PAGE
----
Thursday, October 18, 2012

The Gathering Storm, Robin Bridges

An afternoon spent solving quadratic equations would have been infinitely more pleasant. 

The Gathering Storm is an interesting paranormal fantasy set in alternate 1880s Russia. The main character is the Katerina Alexandrovna, Duchess of Oldenburg. She has a terrible secret that no one knows, not even her family or friends: she can raise the dead. Katerina regards it as a curse, not a gift. But when she uses her talent to protect a member of the tzar's family, she's caught up in a web of intrigue. Two powerful men take an interest in her: George Alexandrovich, the tsar's middle son, who is somewhat repulsed by her secret, but needs her help to protect Russia, and the handsome Prince Danilo, heir to the Montenegrin throne, to whom Katerina feels drawn. I enjoyed The Gathering Storm, though it seems like everyone has a secret of some sort. You're really not sure who to trust. It reminded me of Shadow and Bone in some ways; Shadow and Bone is not actually set in Russia, but in a similar land. There's a love triangle in both books and a lot of evil, though you're not sure which characters are the evil ones.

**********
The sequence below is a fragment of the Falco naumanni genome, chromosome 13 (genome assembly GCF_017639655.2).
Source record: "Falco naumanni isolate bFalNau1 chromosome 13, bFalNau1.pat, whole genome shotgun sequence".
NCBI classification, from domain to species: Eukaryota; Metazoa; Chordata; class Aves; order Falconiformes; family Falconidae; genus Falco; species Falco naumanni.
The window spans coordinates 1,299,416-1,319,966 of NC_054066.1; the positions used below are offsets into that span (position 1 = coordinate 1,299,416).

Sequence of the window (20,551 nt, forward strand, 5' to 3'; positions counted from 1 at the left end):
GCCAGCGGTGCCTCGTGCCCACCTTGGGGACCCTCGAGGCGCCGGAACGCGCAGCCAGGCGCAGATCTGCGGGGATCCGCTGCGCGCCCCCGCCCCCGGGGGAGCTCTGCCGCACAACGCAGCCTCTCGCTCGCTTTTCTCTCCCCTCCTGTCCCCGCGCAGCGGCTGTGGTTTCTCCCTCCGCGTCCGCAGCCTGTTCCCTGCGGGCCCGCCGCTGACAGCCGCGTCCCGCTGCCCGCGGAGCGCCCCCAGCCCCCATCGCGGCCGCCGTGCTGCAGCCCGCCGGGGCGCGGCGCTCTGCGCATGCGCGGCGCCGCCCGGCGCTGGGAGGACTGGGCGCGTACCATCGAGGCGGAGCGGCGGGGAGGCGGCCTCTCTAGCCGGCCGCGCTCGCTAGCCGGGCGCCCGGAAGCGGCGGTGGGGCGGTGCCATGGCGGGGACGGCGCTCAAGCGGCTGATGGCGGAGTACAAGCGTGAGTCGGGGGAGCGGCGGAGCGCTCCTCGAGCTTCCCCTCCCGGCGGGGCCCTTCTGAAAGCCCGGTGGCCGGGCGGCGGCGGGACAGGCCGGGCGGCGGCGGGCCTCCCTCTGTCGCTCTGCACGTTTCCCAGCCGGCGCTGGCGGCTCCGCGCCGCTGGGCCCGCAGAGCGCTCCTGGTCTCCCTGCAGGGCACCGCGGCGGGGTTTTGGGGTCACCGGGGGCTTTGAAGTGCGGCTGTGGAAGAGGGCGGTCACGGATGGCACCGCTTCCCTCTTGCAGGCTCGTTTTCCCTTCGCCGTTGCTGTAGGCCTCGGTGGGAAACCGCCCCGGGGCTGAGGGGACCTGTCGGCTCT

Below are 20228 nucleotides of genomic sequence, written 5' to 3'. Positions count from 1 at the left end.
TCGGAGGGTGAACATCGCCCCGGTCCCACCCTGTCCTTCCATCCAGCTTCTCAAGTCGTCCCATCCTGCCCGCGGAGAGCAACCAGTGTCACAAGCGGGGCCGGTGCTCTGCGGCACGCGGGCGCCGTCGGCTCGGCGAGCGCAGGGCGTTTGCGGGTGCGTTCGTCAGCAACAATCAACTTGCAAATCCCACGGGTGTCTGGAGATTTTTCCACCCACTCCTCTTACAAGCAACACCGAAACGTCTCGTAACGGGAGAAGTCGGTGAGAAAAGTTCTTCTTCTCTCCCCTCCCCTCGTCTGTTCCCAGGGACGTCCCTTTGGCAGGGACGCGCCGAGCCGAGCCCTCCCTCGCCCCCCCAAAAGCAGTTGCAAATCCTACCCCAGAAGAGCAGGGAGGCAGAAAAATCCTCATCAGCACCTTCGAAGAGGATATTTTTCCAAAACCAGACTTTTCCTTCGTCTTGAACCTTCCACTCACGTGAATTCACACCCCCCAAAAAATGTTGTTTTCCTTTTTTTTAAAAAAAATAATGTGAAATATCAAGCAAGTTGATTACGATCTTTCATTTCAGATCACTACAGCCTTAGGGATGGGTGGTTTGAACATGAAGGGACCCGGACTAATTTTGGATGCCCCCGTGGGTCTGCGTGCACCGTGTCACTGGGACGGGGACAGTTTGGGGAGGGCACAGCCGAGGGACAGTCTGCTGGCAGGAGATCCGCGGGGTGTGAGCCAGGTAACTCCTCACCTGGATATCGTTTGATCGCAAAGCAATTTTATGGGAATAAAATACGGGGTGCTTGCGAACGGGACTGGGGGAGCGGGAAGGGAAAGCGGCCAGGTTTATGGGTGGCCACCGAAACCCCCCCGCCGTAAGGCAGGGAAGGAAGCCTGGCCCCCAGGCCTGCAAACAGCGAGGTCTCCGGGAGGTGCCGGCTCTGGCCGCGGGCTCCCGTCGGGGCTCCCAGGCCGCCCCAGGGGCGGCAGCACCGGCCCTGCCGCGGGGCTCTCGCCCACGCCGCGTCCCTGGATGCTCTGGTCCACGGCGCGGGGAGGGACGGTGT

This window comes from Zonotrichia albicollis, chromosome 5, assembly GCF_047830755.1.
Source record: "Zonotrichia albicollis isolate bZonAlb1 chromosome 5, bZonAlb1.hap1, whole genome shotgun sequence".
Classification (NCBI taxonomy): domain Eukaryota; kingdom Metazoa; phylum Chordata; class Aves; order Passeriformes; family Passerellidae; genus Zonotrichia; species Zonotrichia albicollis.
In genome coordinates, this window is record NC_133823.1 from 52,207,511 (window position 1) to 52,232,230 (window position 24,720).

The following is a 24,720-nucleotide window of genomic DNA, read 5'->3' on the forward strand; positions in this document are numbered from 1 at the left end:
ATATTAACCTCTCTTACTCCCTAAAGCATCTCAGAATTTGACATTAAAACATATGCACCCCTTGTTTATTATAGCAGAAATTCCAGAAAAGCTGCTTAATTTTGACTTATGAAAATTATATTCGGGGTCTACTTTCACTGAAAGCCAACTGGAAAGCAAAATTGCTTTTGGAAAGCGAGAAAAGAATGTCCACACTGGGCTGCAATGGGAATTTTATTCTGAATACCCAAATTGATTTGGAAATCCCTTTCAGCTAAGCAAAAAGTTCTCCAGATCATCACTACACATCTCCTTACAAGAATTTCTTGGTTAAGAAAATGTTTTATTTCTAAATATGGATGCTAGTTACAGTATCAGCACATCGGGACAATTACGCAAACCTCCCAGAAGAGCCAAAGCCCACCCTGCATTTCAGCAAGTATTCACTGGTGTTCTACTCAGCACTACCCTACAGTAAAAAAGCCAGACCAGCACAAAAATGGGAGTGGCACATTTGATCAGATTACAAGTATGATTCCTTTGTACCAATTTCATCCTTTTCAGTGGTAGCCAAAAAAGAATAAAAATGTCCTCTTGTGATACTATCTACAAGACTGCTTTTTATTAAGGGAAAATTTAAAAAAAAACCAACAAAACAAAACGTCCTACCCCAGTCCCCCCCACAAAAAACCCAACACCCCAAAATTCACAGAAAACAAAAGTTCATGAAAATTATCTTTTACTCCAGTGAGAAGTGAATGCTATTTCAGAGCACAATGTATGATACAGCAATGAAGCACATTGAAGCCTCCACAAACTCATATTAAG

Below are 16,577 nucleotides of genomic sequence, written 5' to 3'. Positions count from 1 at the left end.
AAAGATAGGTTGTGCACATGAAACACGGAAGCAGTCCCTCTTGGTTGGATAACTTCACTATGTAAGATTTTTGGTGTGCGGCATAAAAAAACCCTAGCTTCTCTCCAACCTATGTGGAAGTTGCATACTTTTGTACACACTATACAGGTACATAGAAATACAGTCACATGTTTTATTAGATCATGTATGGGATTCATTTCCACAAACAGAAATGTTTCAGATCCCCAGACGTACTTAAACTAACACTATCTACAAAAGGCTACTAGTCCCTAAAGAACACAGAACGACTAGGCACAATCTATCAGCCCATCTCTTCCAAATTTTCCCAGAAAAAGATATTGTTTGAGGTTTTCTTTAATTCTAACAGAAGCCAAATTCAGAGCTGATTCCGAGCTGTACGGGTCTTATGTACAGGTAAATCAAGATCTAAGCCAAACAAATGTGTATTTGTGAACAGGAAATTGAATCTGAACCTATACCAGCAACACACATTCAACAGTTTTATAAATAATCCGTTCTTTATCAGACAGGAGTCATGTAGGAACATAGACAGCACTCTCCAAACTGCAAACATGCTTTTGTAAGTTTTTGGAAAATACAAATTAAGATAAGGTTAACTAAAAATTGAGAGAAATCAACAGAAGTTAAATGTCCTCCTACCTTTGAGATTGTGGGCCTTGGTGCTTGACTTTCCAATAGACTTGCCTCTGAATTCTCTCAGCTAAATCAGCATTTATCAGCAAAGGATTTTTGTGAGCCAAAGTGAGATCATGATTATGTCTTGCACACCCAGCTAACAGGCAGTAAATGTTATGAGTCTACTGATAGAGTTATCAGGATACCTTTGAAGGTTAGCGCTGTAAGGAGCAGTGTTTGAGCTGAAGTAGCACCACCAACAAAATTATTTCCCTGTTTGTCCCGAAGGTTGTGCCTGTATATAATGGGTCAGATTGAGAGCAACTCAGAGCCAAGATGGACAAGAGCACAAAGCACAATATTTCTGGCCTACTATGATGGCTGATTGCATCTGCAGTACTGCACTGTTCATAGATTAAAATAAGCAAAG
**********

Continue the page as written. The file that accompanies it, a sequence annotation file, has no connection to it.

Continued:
I enjoyed the character of Katerina, or Katiya, as her friends call her. She's in an smart and independent young woman who wants to go to medical school and become a doctor, rather than just marrying some wealthy young man. I'm not sure if her dream is at all realistic for that time period, but still, it was a nice element of her character.

The thing was, there were so many confusing Russian names. I didn't know how to pronounce half of them. Like Princess Cantacuzene. Forget it. And I kept mixing up the characters. All the Georgovichs and Alexandrovichs, all wrapped up in the story. But that wasn't the authors fault. And I still enjoyed this one. You can read Becky's review here.

Read The Gathering Storm:
  • if you like paranormal fantasy 
  • if you like historical fantasy
  • if you like books set in 19th century Russia
386 pages.
Very Good! I would recommend this book!

No comments:

Post a Comment